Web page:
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Musical Scales for Pianists and Keyboard Players: A Comprehensive Reference

There are a huge range of scales in use in both Western and non-Western music. As well as the very common major and minor scales are a whole host of others used in a variety of different musical styles, genres and cultures.

Here we have assembled 56 scales with the ascending scale in the key of C for each one written in musical notation, plus a step pattern table at the end to make it easier to transpose these scales into other keys.

Inspiration has to come from the excellent Scales and Modes for Guitar book by Cliff Douse. We hope you find this useful in learning and using scales on keyboard instruments.

Major scales

Mode 1: Ionian mode

Mode 2: Dorian mode

Mode 3: Phrygian mode

Mode 4: Lydian mode

Mode 5: Mixolydian mode

Mode 6: Aeolian mode

Mode 7: Locrian mode

Melodic Minor scales

Mode 1: Melodic minor scale

Mode 2: Phrygian #6 scale

Mode 3: Lydian augmented scale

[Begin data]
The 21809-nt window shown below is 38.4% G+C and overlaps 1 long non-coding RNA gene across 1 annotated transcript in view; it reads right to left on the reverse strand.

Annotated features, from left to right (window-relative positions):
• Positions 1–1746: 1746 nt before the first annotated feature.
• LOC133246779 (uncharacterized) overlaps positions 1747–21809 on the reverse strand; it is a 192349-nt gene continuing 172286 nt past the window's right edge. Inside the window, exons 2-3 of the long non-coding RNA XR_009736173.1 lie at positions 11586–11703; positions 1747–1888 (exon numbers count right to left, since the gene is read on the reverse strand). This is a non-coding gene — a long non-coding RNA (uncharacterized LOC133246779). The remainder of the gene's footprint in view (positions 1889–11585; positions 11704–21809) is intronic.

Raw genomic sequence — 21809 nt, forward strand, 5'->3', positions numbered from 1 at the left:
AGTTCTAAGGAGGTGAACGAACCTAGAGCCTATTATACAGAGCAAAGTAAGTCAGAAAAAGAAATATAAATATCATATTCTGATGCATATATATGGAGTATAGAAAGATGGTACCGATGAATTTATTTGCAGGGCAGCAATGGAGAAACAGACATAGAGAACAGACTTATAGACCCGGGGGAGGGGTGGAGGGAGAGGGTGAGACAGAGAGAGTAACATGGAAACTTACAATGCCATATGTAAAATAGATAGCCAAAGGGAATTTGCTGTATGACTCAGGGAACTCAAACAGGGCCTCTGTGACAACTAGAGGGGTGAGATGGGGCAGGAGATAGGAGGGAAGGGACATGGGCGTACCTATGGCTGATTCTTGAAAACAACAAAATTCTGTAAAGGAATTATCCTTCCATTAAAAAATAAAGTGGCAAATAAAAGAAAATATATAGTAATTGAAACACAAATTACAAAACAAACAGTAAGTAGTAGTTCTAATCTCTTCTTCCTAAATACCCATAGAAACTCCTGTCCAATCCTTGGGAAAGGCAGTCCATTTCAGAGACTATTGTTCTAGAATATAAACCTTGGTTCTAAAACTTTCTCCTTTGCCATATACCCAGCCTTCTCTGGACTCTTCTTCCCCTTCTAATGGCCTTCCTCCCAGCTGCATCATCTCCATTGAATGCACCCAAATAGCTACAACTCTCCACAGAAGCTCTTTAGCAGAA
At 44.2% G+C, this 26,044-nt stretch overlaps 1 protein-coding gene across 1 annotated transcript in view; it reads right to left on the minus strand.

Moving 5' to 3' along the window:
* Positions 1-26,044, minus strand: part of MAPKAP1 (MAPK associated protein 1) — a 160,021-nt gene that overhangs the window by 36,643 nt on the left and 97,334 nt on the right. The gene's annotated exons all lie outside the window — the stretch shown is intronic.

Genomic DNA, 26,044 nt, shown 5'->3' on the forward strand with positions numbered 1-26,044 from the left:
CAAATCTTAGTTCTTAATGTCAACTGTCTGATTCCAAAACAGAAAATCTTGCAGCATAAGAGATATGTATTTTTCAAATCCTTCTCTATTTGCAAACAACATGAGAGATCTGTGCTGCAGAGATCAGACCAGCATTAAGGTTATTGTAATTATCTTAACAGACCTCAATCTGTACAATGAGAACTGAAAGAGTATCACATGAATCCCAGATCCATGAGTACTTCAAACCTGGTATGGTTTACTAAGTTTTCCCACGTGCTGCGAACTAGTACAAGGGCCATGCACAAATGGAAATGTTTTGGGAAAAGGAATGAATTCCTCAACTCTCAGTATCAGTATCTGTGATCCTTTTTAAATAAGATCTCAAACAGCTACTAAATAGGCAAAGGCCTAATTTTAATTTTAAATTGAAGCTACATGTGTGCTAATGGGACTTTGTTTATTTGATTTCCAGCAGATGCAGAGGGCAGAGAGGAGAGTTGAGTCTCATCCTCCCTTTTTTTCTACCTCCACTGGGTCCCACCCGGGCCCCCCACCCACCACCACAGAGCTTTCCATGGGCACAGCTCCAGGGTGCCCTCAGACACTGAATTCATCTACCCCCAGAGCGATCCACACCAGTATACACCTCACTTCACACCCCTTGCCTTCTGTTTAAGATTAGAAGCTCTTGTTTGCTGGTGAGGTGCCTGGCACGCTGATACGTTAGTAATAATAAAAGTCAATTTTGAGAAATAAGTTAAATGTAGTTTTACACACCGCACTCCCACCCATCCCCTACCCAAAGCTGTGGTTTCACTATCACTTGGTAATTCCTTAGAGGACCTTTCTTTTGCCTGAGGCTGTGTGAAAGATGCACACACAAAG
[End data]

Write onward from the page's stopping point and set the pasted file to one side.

Mode 4: Overtone scale

Mode 5: Hindustan

Mode 6: Locrian #2 scale

Mode 7: Superlocrian scale

Harmonic Minor scales

Mode 1: Harmonic minor scale

Mode 2:

Mode 3:

Mode 4: Romanian

Mode 5: Spanish gypsy scale

Mode 6:

Mode 7:

Double Harmonic scales

Mode 1: Double harmonic scale

Mode 2:

Mode 3:

Mode 4: Hungarian minor scale

Mode 5: Oriental

Mode 6:

Mode 7:

Diatonic Pentatonic scales

Mode 1: Pentatonic major scale

Mode 2: Egyptian

Mode 3:

Mode 4: Ritusen Japan

Mode 5: Pentatonic minor scale

Pentatonic and Hexatonic scales


Pelog (java)

Kumoi (Japan)

Hirajoshi (Japan)

Iwato (Japan)

Indian pentatonic

Blues scale


Prometheus neapolitan

Symmetrical Scales

Whole tone scale

Diminished scale

Augmented scale

Chromatic scale

Miscellaneous Scales

Hungarian major scale

Enigmatic scale

Eight tone Spanish scale

Neapolitan scale

Lydian minor scale

Major locrian scale (Arabian)

Neapolitan minor scale

Todi (Indian raga scale)

Marva (Indian raga scale)

Persian scale

Step Patterns

All of the above scales are written and played in the root key of C, in order to aid in learning and comparison. When it comes to transposing, it is a case of moving each note of a scale up or down the same number of semitones. The step pattern table below will aid in this, as it shows which interval notes for any given scale are played, regardless of the root key.

The columns beginning with R (for root) and finishing O (for octave) and with numbers 2-12 in between, dictate how many semitones (or half notes) up from the root of the scale a particular note is. So, for example, a C major chord’s fifth position note is an E. A D major chord’s fifth position note is F#.

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